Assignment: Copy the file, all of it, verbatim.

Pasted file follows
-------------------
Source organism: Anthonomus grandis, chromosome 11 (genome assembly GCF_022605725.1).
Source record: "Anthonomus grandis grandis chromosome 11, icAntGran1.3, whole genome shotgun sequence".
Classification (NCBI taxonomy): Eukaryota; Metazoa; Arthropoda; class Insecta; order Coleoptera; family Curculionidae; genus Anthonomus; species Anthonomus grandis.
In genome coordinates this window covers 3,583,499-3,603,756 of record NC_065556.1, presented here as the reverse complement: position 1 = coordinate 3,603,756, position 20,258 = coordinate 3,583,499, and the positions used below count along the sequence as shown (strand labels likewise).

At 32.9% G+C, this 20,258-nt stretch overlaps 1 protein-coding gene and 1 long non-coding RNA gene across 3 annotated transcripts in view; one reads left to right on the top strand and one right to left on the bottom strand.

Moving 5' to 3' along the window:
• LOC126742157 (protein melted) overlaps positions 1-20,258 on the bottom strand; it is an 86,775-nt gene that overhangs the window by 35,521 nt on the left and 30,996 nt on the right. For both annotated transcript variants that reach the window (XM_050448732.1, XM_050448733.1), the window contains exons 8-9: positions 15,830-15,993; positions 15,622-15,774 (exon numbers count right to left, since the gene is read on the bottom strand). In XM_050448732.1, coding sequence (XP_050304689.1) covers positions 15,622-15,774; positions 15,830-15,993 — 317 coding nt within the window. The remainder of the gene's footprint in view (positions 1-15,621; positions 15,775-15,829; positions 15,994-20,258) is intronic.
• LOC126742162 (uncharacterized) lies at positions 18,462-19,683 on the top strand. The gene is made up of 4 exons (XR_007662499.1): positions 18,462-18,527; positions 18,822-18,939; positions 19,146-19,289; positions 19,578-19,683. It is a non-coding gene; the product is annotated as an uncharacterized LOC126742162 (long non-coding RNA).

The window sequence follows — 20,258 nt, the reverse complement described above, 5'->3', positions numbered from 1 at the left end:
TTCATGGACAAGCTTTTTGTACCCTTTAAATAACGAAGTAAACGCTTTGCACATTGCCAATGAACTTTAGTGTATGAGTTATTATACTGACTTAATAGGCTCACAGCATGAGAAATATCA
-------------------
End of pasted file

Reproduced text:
Source organism: Anthonomus grandis, chromosome 11 (genome assembly GCF_022605725.1).
Source record: "Anthonomus grandis grandis chromosome 11, icAntGran1.3, whole genome shotgun sequence".
Classification (NCBI taxonomy): Eukaryota; Metazoa; Arthropoda; class Insecta; order Coleoptera; family Curculionidae; genus Anthonomus; species Anthonomus grandis.
In genome coordinates this window covers 3,583,499-3,603,756 of record NC_065556.1, presented here as the reverse complement: position 1 = coordinate 3,603,756, position 20,258 = coordinate 3,583,499, and the positions used below count along the sequence as shown (strand labels likewise).

At 32.9% G+C, this 20,258-nt stretch overlaps 1 protein-coding gene and 1 long non-coding RNA gene across 3 annotated transcripts in view; one reads left to right on the top strand and one right to left on the bottom strand.

Moving 5' to 3' along the window:
• LOC126742157 (protein melted) overlaps positions 1-20,258 on the bottom strand; it is an 86,775-nt gene that overhangs the window by 35,521 nt on the left and 30,996 nt on the right. For both annotated transcript variants that reach the window (XM_050448732.1, XM_050448733.1), the window contains exons 8-9: positions 15,830-15,993; positions 15,622-15,774 (exon numbers count right to left, since the gene is read on the bottom strand). In XM_050448732.1, coding sequence (XP_050304689.1) covers positions 15,622-15,774; positions 15,830-15,993 — 317 coding nt within the window. The remainder of the gene's footprint in view (positions 1-15,621; positions 15,775-15,829; positions 15,994-20,258) is intronic.
• LOC126742162 (uncharacterized) lies at positions 18,462-19,683 on the top strand. The gene is made up of 4 exons (XR_007662499.1): positions 18,462-18,527; positions 18,822-18,939; positions 19,146-19,289; positions 19,578-19,683. It is a non-coding gene; the product is annotated as an uncharacterized LOC126742162 (long non-coding RNA).

The window sequence follows — 20,258 nt, the reverse complement described above, 5'->3', positions numbered from 1 at the left end:
TTCATGGACAAGCTTTTTGTACCCTTTAAATAACGAAGTAAACGCTTTGCACATTGCCAATGAACTTTAGTGTATGAGTTATTATACTGACTTAATAGGCTCACAGCATGAGAAATATCA